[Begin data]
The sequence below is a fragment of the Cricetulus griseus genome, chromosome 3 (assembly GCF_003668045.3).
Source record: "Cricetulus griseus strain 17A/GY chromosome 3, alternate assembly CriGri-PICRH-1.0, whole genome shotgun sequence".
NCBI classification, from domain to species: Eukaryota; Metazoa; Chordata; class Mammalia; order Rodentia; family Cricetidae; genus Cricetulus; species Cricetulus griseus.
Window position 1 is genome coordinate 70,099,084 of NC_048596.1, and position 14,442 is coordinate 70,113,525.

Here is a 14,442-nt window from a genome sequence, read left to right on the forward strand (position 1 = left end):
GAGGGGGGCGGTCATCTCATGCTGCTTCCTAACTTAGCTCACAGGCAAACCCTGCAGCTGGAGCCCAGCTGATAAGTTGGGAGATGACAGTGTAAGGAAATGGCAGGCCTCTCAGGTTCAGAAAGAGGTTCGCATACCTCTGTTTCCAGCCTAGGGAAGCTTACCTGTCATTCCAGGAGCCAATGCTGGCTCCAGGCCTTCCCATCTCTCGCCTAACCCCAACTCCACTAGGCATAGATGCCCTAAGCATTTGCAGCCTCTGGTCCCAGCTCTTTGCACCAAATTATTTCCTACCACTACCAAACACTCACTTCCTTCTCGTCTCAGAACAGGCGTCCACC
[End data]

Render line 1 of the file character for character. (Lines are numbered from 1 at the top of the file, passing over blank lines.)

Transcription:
The sequence below is a fragment of the Cricetulus griseus genome, chromosome 3 (assembly GCF_003668045.3).